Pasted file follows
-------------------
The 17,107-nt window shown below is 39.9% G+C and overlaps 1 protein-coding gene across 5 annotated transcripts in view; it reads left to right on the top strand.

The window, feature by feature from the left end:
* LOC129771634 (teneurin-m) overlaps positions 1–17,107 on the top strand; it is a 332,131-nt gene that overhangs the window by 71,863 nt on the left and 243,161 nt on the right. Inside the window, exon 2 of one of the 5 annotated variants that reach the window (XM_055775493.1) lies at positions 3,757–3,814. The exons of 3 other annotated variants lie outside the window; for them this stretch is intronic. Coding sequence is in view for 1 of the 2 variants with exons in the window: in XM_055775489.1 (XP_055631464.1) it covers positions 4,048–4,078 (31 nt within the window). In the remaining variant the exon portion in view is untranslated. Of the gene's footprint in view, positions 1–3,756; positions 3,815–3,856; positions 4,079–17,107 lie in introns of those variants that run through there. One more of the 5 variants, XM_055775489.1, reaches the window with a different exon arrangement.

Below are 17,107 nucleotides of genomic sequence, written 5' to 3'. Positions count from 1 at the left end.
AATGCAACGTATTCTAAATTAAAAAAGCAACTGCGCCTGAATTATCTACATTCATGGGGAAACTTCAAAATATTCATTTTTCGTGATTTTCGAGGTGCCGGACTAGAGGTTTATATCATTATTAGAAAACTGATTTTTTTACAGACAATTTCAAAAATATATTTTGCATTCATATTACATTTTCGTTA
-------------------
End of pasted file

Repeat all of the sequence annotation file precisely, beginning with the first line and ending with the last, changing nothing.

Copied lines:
The 17,107-nt window shown below is 39.9% G+C and overlaps 1 protein-coding gene across 5 annotated transcripts in view; it reads left to right on the top strand.

The window, feature by feature from the left end:
* LOC129771634 (teneurin-m) overlaps positions 1–17,107 on the top strand; it is a 332,131-nt gene that overhangs the window by 71,863 nt on the left and 243,161 nt on the right. Inside the window, exon 2 of one of the 5 annotated variants that reach the window (XM_055775493.1) lies at positions 3,757–3,814. The exons of 3 other annotated variants lie outside the window; for them this stretch is intronic. Coding sequence is in view for 1 of the 2 variants with exons in the window: in XM_055775489.1 (XP_055631464.1) it covers positions 4,048–4,078 (31 nt within the window). In the remaining variant the exon portion in view is untranslated. Of the gene's footprint in view, positions 1–3,756; positions 3,815–3,856; positions 4,079–17,107 lie in introns of those variants that run through there. One more of the 5 variants, XM_055775489.1, reaches the window with a different exon arrangement.

Below are 17,107 nucleotides of genomic sequence, written 5' to 3'. Positions count from 1 at the left end.
AATGCAACGTATTCTAAATTAAAAAAGCAACTGCGCCTGAATTATCTACATTCATGGGGAAACTTCAAAATATTCATTTTTCGTGATTTTCGAGGTGCCGGACTAGAGGTTTATATCATTATTAGAAAACTGATTTTTTTACAGACAATTTCAAAAATATATTTTGCATTCATATTACATTTTCGTTA